The great unknown: Herbert’s Indian adventure

Last updated 05:00 23/08/2014
Ricki Herbert
NEW CHALLENGE: Former All Whites coach Ricki Herbert has arrived in India to start as coach of North East United in the inaugural Indian Super League.

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Ricki Herbert is no fan of curry.

''I wouldn't say I'm the most adventurous eater,'' New Zealand football's former supremo admits from his hotel room in Mumbai.

''But no doubt we'll give it a go over the next couple of weeks.''

There will be little option.

Fighting a heavy cold picked up on his flight, Herbert is speaking hours before the Indian Super League's inaugural international player draft on Thursday.

He was appointed coach of North East United on Tuesday, his first gig since resigning as All Whites boss during November's tumultuous World Cup qualification playoff against Mexico.

He has kept a low profile since; occupying his time on the Kapiti Coast and working on his academy although a trip to the World Cup as a member of Fifa's technical committee was valuable for ''connections and communications''.

The 53-year-old is happy to talk about his new role but has no interest in revisiting his old one, simply stating: ''Let's just wish everybody all the best and move forward. I'm not sure what their plans are really and I don't read a lot but good luck to them. Hopefully they can get back to a World Cup, it would be great for the game.''

Back to India, then.

A surprise move to most, Herbert says the origins of his new job can be traced back to the Wellington Phoenix's infamous pre-season trip to India in 2012.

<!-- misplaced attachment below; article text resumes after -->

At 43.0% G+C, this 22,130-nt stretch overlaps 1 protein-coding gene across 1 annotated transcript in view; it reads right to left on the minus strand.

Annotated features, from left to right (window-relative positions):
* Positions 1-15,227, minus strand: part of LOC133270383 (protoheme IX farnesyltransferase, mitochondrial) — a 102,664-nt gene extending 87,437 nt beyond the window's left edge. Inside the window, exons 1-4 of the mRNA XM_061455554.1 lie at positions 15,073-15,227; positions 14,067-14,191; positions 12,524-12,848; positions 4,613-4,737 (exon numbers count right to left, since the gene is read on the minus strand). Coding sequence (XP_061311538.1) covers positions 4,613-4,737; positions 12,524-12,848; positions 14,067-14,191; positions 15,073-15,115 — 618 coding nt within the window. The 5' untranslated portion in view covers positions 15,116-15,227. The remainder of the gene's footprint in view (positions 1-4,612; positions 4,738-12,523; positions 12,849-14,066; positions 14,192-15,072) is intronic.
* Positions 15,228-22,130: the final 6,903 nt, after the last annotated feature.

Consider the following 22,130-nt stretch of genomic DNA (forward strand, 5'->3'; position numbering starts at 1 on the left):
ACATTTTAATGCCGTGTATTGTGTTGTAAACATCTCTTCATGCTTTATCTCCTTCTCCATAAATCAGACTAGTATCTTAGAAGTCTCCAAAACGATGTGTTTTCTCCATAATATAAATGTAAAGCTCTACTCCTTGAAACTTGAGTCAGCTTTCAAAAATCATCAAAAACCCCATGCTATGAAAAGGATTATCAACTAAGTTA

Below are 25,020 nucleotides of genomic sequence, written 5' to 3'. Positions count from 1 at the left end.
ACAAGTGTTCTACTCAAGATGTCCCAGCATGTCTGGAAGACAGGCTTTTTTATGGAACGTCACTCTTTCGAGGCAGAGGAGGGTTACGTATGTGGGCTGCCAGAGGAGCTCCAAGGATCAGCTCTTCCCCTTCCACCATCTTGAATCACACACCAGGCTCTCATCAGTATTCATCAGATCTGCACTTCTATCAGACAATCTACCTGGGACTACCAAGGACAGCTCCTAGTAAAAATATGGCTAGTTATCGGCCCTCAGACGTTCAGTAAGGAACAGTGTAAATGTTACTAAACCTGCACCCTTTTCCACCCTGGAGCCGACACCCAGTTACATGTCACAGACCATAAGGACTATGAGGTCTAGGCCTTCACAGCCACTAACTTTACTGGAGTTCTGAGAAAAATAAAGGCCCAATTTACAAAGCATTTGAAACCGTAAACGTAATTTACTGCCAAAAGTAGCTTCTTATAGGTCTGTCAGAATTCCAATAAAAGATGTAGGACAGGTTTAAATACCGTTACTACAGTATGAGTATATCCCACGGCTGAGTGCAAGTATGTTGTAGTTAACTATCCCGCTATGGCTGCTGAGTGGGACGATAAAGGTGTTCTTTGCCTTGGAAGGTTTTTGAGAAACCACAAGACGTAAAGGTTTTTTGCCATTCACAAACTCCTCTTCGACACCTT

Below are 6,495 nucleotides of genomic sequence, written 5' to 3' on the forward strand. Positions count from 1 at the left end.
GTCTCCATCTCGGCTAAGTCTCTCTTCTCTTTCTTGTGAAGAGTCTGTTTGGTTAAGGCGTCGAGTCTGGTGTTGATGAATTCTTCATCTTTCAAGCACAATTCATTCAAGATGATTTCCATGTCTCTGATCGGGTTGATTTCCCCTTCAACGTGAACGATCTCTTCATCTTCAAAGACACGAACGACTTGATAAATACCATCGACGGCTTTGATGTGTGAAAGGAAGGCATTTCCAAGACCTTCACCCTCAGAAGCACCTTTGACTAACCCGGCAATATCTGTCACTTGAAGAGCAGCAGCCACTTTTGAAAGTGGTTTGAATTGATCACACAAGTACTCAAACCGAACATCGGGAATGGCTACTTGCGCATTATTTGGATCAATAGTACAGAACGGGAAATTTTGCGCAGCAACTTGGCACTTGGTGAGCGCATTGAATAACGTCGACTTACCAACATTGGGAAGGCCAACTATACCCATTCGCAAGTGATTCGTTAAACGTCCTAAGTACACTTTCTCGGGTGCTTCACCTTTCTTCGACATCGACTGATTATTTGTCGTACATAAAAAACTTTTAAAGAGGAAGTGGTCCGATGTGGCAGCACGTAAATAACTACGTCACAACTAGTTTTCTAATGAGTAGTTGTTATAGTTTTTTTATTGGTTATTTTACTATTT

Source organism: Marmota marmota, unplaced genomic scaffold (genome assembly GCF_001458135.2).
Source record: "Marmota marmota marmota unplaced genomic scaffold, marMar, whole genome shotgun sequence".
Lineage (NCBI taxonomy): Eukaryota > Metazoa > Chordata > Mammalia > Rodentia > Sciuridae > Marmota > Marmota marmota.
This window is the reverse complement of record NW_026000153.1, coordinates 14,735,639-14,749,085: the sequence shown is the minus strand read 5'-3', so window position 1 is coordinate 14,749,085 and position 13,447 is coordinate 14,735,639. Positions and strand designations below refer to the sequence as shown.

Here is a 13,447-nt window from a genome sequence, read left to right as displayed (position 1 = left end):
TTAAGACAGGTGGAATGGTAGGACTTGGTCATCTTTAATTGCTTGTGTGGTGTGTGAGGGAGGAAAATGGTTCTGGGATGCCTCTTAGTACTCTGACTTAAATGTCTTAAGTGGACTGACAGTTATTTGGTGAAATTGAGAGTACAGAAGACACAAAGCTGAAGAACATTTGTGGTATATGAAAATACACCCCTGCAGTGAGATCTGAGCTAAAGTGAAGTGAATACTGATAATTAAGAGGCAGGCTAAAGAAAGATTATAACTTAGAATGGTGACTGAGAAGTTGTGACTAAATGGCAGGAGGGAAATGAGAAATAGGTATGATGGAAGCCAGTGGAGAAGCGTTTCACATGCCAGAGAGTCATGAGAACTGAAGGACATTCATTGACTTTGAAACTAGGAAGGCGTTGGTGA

In between traumatic bus rides, the Phoenix played against a side called Shillong Lajong.

The I-League outfit are the parent club of Guwahati-based North East, which will play in a three-month, eight-team competition modelled after cricket's Indian Premier League.

Shillong owner Larsing Ming Sawyan is also North East's co-owner.

''We played against them with the Phoenix so Larsing I knew,'' Herbert said.

''They really want to build young players for the future. So that's primarily my job, I think, at this stage.''

Cricket icons Sachin Tendulkar and Sourav Ganguly own ISL teams while North East's big-name co-owner is Bollywood star John Abraham.

''I met John yesterday and he's a very successful person,'' Herbert said.

''He's a fantastic guy, we talked for half an hour in his office. They've got some cricketing icons in a couple of the franchises and that speaks volumes for what they're thinking, what the potential could look like. So it's pretty cool to have those guys involved.''

Herbert has 26 players on his roster after Thursday's draft.

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His big gun is Joan Capdevila, a 36-year-old left back who won the 2010 World Cup with Spain.

Most of the roster is homegrown but there is representation from Zambia, Trinidad and Tobago, Senegal, South Korea, England, Brazil and the Czech Republic.

The league runs from October-December and is bankrolled by IMG-Reliance in collaboration with Rupert Murdoch's Star India group.

There have been troubles aplenty: the league's kickoff date has already been postponed three times while the Bangalore franchise withdrew for unspecified reasons this week and was replaced by Team Chennai.

Organisers expect ageing stars Thierry Henry, Dwight Yorke, Hernan Crespo, Freddie Ljungberg and David Trezeguet to play.

''It's pretty decent money,'' Herbert confirms.

''But from my perspective - and people always sort of speculate - it's not a financial move for me. It's a very exciting opportunity to be a part of something that's new again. My wife is coming over which I think will be great, you know, culturally it's so different and I think it'll be fantastic for her.

''It'll be an interesting league with such a global interest. I've got the academy up and running and going well but I'm very keen to taste what this is like and have a different experience.

''It's like having the A-League and then all of a sudden over the top of that comes a Super A-League competition, with six top international players in every team. It'll be big, with the population in India and the way they want to do things.

''In five or six days I'm going to be on the grass. It'll be pretty cool.''

- The Dominion Post

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